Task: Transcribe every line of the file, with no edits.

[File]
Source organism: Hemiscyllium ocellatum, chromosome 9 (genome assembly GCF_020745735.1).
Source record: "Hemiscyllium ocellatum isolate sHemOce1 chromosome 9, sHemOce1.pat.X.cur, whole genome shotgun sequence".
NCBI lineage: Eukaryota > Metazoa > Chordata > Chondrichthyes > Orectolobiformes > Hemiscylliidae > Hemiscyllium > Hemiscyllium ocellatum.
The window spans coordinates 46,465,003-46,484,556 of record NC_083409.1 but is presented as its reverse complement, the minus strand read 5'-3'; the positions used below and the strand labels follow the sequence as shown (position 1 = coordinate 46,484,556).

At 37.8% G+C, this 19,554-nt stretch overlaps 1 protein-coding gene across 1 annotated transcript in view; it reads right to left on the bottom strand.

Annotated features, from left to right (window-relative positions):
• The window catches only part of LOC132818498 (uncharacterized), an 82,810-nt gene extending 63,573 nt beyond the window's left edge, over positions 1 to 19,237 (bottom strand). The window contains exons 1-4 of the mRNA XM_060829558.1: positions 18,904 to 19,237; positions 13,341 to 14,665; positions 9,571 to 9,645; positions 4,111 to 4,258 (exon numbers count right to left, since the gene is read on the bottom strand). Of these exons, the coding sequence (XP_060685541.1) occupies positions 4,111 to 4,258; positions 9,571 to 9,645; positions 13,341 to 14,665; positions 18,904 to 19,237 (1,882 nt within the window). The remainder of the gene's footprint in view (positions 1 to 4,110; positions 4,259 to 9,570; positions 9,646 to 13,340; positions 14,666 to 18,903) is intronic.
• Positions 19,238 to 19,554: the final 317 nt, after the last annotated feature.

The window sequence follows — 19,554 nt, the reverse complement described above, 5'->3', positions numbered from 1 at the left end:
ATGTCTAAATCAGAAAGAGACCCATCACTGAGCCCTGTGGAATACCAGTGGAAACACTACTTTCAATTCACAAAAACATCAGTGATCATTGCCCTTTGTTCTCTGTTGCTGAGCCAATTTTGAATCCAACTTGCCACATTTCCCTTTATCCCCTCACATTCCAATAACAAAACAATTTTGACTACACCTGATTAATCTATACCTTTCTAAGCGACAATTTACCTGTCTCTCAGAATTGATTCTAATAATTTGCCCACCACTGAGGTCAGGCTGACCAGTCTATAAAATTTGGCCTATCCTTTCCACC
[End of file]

Source organism: Hemiscyllium ocellatum, chromosome 9 (genome assembly GCF_020745735.1).
Source record: "Hemiscyllium ocellatum isolate sHemOce1 chromosome 9, sHemOce1.pat.X.cur, whole genome shotgun sequence".
NCBI lineage: Eukaryota > Metazoa > Chordata > Chondrichthyes > Orectolobiformes > Hemiscylliidae > Hemiscyllium > Hemiscyllium ocellatum.
The window spans coordinates 46,465,003-46,484,556 of record NC_083409.1 but is presented as its reverse complement, the minus strand read 5'-3'; the positions used below and the strand labels follow the sequence as shown (position 1 = coordinate 46,484,556).

At 37.8% G+C, this 19,554-nt stretch overlaps 1 protein-coding gene across 1 annotated transcript in view; it reads right to left on the bottom strand.

Annotated features, from left to right (window-relative positions):
• The window catches only part of LOC132818498 (uncharacterized), an 82,810-nt gene extending 63,573 nt beyond the window's left edge, over positions 1 to 19,237 (bottom strand). The window contains exons 1-4 of the mRNA XM_060829558.1: positions 18,904 to 19,237; positions 13,341 to 14,665; positions 9,571 to 9,645; positions 4,111 to 4,258 (exon numbers count right to left, since the gene is read on the bottom strand). Of these exons, the coding sequence (XP_060685541.1) occupies positions 4,111 to 4,258; positions 9,571 to 9,645; positions 13,341 to 14,665; positions 18,904 to 19,237 (1,882 nt within the window). The remainder of the gene's footprint in view (positions 1 to 4,110; positions 4,259 to 9,570; positions 9,646 to 13,340; positions 14,666 to 18,903) is intronic.
• Positions 19,238 to 19,554: the final 317 nt, after the last annotated feature.

The window sequence follows — 19,554 nt, the reverse complement described above, 5'->3', positions numbered from 1 at the left end:
ATGTCTAAATCAGAAAGAGACCCATCACTGAGCCCTGTGGAATACCAGTGGAAACACTACTTTCAATTCACAAAAACATCAGTGATCATTGCCCTTTGTTCTCTGTTGCTGAGCCAATTTTGAATCCAACTTGCCACATTTCCCTTTATCCCCTCACATTCCAATAACAAAACAATTTTGACTACACCTGATTAATCTATACCTTTCTAAGCGACAATTTACCTGTCTCTCAGAATTGATTCTAATAATTTGCCCACCACTGAGGTCAGGCTGACCAGTCTATAAAATTTGGCCTATCCTTTCCACC